President Obama yesterday announced via his Attorney General Eric Holder that his administration would enforce, but not defend the 1996 Defense of Marriage Act (DOMA).
He took this action, claiming that the Defense of Marriage Act which defines in federal law marriage as a union of a man and a woman – passed by a vote of 85-14 in the Senate, 342 – 67 in the House, signed into law by President Clinton – was unconstitutional. Now if you wonder when the Executive Branch started deciding for itself which laws were constitutional and which were not, it appears the answer is “well, starting this week.”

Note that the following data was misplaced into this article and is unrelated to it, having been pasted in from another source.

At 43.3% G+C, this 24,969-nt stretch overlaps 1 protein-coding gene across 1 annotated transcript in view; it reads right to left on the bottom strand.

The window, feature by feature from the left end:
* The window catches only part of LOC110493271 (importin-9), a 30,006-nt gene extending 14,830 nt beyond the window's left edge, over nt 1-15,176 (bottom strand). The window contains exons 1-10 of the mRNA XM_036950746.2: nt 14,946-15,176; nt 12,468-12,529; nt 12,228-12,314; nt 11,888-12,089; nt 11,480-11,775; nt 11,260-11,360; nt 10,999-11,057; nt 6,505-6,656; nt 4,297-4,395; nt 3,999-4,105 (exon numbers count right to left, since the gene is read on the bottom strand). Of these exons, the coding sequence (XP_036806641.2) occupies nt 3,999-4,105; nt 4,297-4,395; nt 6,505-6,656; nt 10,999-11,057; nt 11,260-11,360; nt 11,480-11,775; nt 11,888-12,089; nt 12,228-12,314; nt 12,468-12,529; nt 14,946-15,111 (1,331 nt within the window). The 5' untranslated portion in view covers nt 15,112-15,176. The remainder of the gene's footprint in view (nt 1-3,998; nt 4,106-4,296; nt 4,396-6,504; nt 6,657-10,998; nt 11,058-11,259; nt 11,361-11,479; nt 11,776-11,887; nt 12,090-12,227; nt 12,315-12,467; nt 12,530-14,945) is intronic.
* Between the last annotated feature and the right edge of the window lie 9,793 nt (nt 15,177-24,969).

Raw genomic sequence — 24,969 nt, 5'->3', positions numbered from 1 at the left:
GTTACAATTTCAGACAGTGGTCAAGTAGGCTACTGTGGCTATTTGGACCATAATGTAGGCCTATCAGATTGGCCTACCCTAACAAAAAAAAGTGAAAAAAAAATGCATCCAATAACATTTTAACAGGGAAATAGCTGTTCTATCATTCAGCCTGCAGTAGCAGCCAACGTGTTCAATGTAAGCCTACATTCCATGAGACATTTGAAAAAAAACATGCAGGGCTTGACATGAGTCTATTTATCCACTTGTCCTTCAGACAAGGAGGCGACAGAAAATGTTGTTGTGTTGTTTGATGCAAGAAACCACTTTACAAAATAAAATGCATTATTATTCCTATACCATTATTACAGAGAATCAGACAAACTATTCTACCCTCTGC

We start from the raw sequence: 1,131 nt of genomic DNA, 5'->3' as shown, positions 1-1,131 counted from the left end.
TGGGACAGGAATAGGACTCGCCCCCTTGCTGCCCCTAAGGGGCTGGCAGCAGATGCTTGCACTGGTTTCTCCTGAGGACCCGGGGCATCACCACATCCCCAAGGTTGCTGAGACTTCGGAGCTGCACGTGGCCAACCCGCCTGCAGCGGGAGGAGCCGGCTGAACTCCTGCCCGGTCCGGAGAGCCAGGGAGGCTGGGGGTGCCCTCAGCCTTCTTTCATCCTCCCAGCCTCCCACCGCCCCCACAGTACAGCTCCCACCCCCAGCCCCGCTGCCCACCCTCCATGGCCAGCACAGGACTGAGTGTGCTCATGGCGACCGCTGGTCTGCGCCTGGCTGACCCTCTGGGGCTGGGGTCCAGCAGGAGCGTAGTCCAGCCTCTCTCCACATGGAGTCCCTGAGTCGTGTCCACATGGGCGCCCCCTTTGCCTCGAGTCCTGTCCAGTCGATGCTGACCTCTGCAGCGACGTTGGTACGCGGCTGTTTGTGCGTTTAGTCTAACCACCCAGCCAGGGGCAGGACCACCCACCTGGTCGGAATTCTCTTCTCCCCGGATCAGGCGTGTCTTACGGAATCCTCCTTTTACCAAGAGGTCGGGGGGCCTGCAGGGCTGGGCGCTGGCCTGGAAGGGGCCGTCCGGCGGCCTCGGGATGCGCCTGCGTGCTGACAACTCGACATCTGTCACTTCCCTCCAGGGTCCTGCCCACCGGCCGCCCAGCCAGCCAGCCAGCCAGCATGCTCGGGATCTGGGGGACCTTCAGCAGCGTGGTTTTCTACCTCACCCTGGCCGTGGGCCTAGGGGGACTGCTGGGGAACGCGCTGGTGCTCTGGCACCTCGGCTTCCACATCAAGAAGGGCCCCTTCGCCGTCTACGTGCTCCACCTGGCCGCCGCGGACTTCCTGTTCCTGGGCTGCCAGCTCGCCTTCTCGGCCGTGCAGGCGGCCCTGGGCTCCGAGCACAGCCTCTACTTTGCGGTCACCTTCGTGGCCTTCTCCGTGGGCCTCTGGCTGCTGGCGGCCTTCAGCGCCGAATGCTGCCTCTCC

Ed Whelan, President of the Ethics and Public Policy Center, had this observation over at Bench Notes:
“But it is logically incoherent for the Obama administration to refuse to defend DOMA on the ground that it’s clearly unconstitutional and to continue to enforce it. The obvious explanation for this incoherence is political: Obama doesn’t have the guts to take the political heat for not enforcing DOMA, but he’s hoping that his refusal to defend it will lead to court rulings that he can hide behind.”
And isn’t it curious that President Obama decides himself that a federal law is unconstitutional – free and clear from any input from SCOTUS – but is unmoved about his own health care law that a U.S. District Judge in Florida ruled unconstitutional.
When both the President and the Attorney General took office, they swore under oath to defend the Constitution. They never took an oath to interpret it.
Regardless of your position on the issue, can anyone really say the President is acting under law on this one? And if so, I would love to know how.